As a rule the Berlin group published together, with Hahn as senior author for chemistry and Meitner for physics. In a 1937 report Hahn was certain that the chemistry of the transuranics left “no doubt about their position in the periodic system. Above all, their chemical distinction from all previously known elements needs no further discussion.”2 But Meitner was troubled by the physics. Neutron capture by 238U initiated three different processes, but theory could not account for the triple isomerism of 239U or the parallel beta chains with their inherited isomerism, nor could theory explain how the capture of just one neutron could initiate a long chain of beta decays. Her 1937 report to Zeitschrift für Physik ended abruptly: the results were “very difficult to reconcile with current concepts of the nucleus.”3 The Berlin team kept going.
The breakthrough came from Paris, where Irène Curie and her co-worker Pavel Savitch devised a method for searching the reaction mixture without separating the transuranics, as was done in Berlin. Late in 1937 they reported a strong new beta activity that was neither uranium nor a transuranic, but they were unable to identify it. By the time Hahn and Strassmann looked into it, it was October 1938 and Meitner was gone from the institute. That summer, knowing she was about to be dismissed and fearing she would be forbidden to leave Germany, she fled and took a position in Stockholm.4 From there she and Hahn corresponded constantly: she was still very much a member of their team.5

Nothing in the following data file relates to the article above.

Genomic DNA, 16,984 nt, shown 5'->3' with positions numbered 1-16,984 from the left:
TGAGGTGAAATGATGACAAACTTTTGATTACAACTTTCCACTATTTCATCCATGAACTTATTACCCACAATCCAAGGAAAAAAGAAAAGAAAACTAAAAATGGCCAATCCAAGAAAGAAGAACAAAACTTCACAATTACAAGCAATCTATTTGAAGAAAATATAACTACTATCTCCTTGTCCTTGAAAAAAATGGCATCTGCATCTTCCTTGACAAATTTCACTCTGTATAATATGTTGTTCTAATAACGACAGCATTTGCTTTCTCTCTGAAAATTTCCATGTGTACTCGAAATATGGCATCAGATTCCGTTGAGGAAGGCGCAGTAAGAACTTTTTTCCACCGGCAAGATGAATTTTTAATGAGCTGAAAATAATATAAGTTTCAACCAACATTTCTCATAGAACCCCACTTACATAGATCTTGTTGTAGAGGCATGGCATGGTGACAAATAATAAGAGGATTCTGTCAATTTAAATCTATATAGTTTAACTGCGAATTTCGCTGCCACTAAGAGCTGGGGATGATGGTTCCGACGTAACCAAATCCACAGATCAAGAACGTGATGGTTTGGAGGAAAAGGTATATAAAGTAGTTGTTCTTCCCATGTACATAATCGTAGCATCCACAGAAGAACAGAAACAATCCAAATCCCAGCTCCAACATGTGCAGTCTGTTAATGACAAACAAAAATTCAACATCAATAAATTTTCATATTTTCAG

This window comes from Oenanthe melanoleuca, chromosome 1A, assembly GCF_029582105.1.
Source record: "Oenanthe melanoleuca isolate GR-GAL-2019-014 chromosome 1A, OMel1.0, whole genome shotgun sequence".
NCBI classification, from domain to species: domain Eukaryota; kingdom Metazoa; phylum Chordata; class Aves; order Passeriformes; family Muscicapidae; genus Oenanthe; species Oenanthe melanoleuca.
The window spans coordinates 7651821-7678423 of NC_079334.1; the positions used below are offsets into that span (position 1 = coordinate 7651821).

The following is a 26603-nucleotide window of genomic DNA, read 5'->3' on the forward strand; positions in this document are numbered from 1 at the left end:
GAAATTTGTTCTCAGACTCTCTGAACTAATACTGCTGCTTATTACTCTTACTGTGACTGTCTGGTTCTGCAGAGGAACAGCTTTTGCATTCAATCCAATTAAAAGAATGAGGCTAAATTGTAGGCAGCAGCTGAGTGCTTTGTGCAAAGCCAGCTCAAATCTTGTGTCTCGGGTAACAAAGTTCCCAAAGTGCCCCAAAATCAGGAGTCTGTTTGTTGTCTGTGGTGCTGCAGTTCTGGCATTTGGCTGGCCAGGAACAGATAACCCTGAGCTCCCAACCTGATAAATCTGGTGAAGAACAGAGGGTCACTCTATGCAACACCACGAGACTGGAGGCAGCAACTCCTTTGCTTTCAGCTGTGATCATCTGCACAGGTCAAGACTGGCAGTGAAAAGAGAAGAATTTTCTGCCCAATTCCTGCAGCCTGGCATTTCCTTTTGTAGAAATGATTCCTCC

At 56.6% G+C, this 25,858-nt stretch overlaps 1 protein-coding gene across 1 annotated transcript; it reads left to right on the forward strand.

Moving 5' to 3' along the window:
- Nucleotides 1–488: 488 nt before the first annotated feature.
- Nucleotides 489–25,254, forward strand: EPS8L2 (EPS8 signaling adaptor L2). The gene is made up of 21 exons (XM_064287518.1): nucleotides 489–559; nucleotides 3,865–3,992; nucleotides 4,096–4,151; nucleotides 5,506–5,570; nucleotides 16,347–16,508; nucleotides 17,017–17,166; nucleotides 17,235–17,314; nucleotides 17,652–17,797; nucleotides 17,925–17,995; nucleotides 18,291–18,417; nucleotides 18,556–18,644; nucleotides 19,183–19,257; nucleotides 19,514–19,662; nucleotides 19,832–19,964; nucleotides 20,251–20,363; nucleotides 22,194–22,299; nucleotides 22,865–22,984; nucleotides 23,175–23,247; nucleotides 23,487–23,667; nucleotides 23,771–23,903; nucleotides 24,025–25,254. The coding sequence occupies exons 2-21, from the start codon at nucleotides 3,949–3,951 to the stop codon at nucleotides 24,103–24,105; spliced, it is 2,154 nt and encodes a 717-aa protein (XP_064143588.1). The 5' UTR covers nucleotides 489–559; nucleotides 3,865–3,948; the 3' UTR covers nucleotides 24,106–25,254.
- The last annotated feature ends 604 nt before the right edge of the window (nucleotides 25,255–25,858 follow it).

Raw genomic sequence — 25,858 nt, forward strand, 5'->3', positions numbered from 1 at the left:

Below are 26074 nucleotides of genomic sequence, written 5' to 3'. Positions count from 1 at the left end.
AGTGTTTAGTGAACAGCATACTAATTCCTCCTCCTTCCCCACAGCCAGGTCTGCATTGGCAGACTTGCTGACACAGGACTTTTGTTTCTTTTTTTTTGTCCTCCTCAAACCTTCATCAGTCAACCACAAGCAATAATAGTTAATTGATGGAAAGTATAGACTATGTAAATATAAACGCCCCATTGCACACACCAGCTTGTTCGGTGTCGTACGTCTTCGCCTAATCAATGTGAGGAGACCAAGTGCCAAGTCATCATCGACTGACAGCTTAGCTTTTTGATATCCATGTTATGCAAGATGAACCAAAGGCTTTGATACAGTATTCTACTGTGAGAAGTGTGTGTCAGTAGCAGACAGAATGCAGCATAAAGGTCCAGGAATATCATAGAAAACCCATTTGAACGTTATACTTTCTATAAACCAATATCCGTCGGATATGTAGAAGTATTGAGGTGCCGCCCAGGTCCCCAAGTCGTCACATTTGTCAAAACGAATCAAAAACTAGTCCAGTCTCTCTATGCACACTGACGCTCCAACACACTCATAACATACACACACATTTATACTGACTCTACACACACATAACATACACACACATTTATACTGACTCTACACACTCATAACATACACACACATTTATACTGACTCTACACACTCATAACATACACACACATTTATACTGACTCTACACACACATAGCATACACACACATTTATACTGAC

Strassmann found that the Curie activity followed a barium carrier and decided it was radium; within a week he and Hahn identified several radium isomers and their actinium decay products, all beta emitters. Although the chemists were working feverishly to get ahead of Curie, Hahn kept Meitner informed – mail between Berlin and Stockholm was delivered in a day or two – and she peppered him with questions, particularly about the reaction conditions. Hahn confirmed what Curie and Savitch had already reported: the radium isomers, like the transuranics, were formed by fast neutrons but greatly enhanced by thermal neutrons, so they concluded that the effective nucleus, as before, was 238U. But the reaction process was different. To form radium, the most likely reaction was 238U(n,α)235Th, followed immediately by alpha decay to 231Ra. This was something new. Not only had an (n,α) reaction with slow neutrons never before been observed but according to theory it could not happen, because only highly energetic neutrons could expel alpha particles from uranium.